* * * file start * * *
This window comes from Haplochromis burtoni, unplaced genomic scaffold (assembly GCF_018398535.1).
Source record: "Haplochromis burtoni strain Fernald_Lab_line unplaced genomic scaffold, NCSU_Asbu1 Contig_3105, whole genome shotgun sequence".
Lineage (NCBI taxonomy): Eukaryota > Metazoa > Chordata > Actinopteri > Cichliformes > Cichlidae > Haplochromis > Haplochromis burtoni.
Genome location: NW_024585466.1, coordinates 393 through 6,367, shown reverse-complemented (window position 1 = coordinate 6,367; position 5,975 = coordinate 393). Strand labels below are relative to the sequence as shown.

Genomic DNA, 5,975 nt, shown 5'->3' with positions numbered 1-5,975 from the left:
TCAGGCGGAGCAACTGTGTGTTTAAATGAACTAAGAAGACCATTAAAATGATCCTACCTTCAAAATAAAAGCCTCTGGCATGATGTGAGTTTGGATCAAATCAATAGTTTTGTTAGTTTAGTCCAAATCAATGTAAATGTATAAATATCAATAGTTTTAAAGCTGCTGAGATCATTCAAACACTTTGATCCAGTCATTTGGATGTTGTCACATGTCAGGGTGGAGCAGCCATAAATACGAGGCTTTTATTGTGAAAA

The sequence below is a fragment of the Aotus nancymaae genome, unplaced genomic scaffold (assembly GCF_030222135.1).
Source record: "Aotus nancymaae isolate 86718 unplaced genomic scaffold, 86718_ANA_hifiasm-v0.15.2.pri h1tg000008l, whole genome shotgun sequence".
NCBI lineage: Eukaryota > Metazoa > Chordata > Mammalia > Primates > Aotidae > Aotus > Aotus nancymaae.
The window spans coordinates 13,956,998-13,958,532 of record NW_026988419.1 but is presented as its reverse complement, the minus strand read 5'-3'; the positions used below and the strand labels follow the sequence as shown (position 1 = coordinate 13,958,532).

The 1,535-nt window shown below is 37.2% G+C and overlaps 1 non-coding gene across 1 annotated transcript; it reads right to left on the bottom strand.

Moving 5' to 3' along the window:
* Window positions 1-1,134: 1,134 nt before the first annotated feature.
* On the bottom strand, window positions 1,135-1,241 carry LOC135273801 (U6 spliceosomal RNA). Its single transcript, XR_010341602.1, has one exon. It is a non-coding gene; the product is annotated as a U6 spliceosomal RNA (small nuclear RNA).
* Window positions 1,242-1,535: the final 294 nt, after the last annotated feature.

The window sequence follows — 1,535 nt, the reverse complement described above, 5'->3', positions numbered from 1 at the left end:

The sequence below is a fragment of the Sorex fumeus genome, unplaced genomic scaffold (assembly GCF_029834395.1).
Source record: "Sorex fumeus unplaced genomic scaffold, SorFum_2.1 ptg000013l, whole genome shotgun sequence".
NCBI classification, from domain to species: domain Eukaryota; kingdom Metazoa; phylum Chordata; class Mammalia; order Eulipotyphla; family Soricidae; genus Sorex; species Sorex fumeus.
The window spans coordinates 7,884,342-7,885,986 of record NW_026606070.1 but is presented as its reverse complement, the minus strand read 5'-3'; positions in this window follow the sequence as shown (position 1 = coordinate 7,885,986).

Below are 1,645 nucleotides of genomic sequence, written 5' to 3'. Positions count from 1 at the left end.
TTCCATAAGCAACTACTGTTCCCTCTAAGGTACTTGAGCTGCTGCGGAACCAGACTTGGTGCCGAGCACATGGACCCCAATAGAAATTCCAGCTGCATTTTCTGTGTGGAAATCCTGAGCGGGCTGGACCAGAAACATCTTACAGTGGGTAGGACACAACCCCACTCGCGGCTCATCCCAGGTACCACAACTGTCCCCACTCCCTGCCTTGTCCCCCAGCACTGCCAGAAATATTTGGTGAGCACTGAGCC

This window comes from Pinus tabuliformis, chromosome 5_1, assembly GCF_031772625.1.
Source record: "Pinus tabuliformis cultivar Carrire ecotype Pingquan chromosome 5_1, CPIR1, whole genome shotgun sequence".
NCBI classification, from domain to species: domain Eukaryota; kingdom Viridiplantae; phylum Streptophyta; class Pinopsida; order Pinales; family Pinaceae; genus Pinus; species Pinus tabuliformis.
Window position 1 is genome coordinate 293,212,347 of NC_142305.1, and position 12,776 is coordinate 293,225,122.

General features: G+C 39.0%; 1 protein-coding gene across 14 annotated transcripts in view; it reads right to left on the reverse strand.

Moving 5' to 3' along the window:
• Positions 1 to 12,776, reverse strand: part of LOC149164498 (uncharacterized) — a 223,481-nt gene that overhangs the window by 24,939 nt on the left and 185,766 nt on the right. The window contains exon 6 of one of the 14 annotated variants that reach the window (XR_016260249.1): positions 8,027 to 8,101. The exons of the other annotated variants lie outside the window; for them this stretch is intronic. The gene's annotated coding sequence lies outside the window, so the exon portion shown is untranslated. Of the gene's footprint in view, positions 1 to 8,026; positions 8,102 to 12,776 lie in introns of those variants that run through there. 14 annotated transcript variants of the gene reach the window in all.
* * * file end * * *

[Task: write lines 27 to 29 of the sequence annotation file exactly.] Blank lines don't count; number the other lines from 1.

General features: G+C 39.0%; 1 protein-coding gene across 14 annotated transcripts in view; it reads right to left on the reverse strand.

Moving 5' to 3' along the window:
• Positions 1 to 12,776, reverse strand: part of LOC149164498 (uncharacterized) — a 223,481-nt gene that overhangs the window by 24,939 nt on the left and 185,766 nt on the right. The window contains exon 6 of one of the 14 annotated variants that reach the window (XR_016260249.1): positions 8,027 to 8,101. The exons of the other annotated variants lie outside the window; for them this stretch is intronic. The gene's annotated coding sequence lies outside the window, so the exon portion shown is untranslated. Of the gene's footprint in view, positions 1 to 8,026; positions 8,102 to 12,776 lie in introns of those variants that run through there. 14 annotated transcript variants of the gene reach the window in all.